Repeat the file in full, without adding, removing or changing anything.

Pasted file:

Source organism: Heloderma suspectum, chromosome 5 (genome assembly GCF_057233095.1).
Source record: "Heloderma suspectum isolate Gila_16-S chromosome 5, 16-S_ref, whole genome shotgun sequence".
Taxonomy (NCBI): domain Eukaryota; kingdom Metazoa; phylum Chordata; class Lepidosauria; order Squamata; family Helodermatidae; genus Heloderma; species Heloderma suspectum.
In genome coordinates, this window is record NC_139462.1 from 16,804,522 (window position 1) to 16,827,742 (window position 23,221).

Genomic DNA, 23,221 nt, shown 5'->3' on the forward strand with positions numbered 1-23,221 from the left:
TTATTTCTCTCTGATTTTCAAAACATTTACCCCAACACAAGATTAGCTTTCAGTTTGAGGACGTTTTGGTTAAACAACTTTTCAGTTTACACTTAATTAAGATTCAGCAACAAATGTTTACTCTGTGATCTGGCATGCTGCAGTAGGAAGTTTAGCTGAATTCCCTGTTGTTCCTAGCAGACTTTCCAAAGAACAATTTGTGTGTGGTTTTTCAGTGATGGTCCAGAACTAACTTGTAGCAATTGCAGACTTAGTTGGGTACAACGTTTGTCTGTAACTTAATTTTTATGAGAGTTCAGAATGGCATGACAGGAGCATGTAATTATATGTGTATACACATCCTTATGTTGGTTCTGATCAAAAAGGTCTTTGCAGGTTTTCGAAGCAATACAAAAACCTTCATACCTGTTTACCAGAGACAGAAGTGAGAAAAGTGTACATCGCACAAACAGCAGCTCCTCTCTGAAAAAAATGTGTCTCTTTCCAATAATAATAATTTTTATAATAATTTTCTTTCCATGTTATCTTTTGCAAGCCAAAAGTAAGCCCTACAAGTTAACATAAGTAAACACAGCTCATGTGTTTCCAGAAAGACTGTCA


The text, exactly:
Source organism: Heloderma suspectum, chromosome 5 (genome assembly GCF_057233095.1).
Source record: "Heloderma suspectum isolate Gila_16-S chromosome 5, 16-S_ref, whole genome shotgun sequence".
Taxonomy (NCBI): domain Eukaryota; kingdom Metazoa; phylum Chordata; class Lepidosauria; order Squamata; family Helodermatidae; genus Heloderma; species Heloderma suspectum.
In genome coordinates, this window is record NC_139462.1 from 16,804,522 (window position 1) to 16,827,742 (window position 23,221).

Genomic DNA, 23,221 nt, shown 5'->3' on the forward strand with positions numbered 1-23,221 from the left:
TTATTTCTCTCTGATTTTCAAAACATTTACCCCAACACAAGATTAGCTTTCAGTTTGAGGACGTTTTGGTTAAACAACTTTTCAGTTTACACTTAATTAAGATTCAGCAACAAATGTTTACTCTGTGATCTGGCATGCTGCAGTAGGAAGTTTAGCTGAATTCCCTGTTGTTCCTAGCAGACTTTCCAAAGAACAATTTGTGTGTGGTTTTTCAGTGATGGTCCAGAACTAACTTGTAGCAATTGCAGACTTAGTTGGGTACAACGTTTGTCTGTAACTTAATTTTTATGAGAGTTCAGAATGGCATGACAGGAGCATGTAATTATATGTGTATACACATCCTTATGTTGGTTCTGATCAAAAAGGTCTTTGCAGGTTTTCGAAGCAATACAAAAACCTTCATACCTGTTTACCAGAGACAGAAGTGAGAAAAGTGTACATCGCACAAACAGCAGCTCCTCTCTGAAAAAAATGTGTCTCTTTCCAATAATAATAATTTTTATAATAATTTTCTTTCCATGTTATCTTTTGCAAGCCAAAAGTAAGCCCTACAAGTTAACATAAGTAAACACAGCTCATGTGTTTCCAGAAAGACTGTCA